Heeresgruppe A under the command of Generaloberst Gerd von Rundstedt took positions on the border to Luxembourg and France, south of the city of Aachen and along the hills of the Eifel and the Ardennes.
From north to south, the 4. Armee comes first, their headquarters located in the small town of Dahlem. With the 4. Armee are four Army Corps – the V. Armeekorps, the VIII. Armeekorps, the II. Armeekorps and the XV. Armeekorps.
Included in this setup are two Panzer Divisionen – Tank Divisions: the 5. Panzer Division under Generalleutnant Max v. Hartlieb-Walsporn (with the XV. Armeekorps) and the 7. Panzer Division under Generalmajor Erwin Rommel (with the II. Armeekorps). Their first target: the city of Malmedy.
South of the 4. Armee, the 12. Armee took positions. Their headquarters were located in the town of Malberg. Three Army Corps were assembled under 12. Armee: the III. Armeekorps, the VI. Armeekorps, and the XVIII. Armeekorps.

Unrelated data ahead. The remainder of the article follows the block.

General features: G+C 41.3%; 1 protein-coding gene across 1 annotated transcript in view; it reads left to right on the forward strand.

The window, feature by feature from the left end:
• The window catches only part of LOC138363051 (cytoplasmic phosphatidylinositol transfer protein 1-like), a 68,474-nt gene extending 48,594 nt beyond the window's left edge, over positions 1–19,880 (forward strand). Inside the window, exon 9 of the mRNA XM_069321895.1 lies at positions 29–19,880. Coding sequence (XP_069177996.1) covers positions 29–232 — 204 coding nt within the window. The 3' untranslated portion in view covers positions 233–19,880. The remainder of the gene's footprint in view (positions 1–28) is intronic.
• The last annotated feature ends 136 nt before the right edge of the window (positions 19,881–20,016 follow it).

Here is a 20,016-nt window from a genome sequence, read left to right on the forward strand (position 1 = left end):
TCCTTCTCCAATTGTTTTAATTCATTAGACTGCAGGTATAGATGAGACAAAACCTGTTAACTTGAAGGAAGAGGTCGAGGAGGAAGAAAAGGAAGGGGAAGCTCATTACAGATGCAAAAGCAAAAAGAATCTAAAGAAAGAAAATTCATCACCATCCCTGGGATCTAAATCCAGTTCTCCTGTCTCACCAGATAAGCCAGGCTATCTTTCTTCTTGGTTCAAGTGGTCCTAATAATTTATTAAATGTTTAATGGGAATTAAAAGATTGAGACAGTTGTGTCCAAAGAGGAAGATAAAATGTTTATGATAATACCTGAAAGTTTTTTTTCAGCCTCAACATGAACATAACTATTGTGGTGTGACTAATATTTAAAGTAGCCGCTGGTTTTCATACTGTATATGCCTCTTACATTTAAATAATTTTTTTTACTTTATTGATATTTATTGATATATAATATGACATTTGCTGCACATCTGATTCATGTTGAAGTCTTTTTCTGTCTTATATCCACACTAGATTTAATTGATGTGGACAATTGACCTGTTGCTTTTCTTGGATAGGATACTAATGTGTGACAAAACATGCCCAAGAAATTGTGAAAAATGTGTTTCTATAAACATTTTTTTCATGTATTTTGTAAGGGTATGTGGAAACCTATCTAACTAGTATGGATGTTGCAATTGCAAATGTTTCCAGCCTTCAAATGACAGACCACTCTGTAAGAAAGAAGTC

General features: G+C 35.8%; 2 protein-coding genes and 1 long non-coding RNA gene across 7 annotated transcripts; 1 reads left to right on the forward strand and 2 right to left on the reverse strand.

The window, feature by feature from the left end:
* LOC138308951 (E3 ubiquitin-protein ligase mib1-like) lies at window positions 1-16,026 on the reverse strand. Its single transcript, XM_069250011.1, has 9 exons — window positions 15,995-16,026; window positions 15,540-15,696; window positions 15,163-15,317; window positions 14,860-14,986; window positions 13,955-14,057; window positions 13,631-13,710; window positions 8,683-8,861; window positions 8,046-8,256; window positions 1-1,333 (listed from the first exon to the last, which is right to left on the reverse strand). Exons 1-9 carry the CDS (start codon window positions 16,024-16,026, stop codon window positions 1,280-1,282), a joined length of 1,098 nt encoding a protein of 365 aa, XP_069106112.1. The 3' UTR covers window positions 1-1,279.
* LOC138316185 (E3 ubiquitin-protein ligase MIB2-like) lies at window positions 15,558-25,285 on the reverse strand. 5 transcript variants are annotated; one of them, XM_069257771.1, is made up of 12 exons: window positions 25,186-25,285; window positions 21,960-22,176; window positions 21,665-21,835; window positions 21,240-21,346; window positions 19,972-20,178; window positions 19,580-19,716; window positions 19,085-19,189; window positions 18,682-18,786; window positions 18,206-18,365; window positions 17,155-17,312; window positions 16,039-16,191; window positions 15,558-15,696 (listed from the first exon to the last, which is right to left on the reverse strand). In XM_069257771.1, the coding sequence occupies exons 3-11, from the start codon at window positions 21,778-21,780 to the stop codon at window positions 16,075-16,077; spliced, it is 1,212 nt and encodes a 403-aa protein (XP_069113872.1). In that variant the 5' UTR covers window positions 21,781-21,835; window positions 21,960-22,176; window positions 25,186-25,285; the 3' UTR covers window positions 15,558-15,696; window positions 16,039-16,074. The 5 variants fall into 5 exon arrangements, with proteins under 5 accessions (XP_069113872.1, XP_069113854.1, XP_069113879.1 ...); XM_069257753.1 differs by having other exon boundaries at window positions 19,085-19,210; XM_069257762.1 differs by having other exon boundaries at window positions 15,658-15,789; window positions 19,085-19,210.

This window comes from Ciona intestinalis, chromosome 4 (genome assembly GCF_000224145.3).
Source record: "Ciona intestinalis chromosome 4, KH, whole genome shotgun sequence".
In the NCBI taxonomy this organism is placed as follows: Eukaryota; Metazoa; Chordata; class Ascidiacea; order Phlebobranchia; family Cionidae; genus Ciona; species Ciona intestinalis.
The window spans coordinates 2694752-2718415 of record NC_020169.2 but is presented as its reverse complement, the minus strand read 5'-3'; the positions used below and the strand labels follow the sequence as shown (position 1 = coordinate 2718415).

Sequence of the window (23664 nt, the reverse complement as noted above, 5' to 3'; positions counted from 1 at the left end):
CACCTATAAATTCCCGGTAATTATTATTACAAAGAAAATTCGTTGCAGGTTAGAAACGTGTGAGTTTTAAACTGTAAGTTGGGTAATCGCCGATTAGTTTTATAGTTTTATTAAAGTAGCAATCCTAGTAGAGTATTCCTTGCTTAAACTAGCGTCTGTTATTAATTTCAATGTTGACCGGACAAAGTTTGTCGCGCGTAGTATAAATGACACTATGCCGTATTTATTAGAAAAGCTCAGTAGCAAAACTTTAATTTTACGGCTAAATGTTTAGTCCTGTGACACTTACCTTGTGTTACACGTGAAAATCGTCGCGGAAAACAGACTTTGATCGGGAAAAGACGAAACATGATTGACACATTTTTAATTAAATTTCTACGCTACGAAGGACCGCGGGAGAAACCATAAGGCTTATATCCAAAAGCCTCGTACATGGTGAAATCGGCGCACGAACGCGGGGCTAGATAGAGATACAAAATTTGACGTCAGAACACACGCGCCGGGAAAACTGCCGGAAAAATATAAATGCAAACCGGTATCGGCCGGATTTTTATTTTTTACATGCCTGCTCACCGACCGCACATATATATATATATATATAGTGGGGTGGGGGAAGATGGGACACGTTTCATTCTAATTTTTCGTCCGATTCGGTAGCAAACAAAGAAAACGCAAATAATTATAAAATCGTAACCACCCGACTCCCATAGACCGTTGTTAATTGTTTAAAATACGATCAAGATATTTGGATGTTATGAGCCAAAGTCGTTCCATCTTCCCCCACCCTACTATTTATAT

Next up was the 16. Armee, their headquarters located just north-west of the city of Trier, right on the border. The army consisted of three Armeekorps, the VII. Armeekorps, the XIII. Armerkorps, and the XXIII. Armeekorps.
Set-up to carry the main load of the proposed swift attack with tanks and mobile infantry, the Panzergruppe Kleist assembled the remaining Panzer Divisionen. Split into three army corps, the XIV. Armeekorps, the XIX. Armeekorps and the XXXXI. Armeekorps:
- XIV. Armeekorps: under the command of General Gustav von Wietersheim. With it: the 13. Infanterie Division (mot.) and the 29. Infanterie Division (mot.).
- XIX. Armeekorps: under the command of General Heinz Guderian. With it: three Panzer Divisionen, the 1. Panzer Division, the 2. Panzer Division, and 10. Panzer Division.
- XXXXI. Armeekorps: under the command of Generalleutnant Georg-Hans Reinhardt. With it, two more Panzer Divisionen: the 6. Panzer Division and the 8. Panzer Division.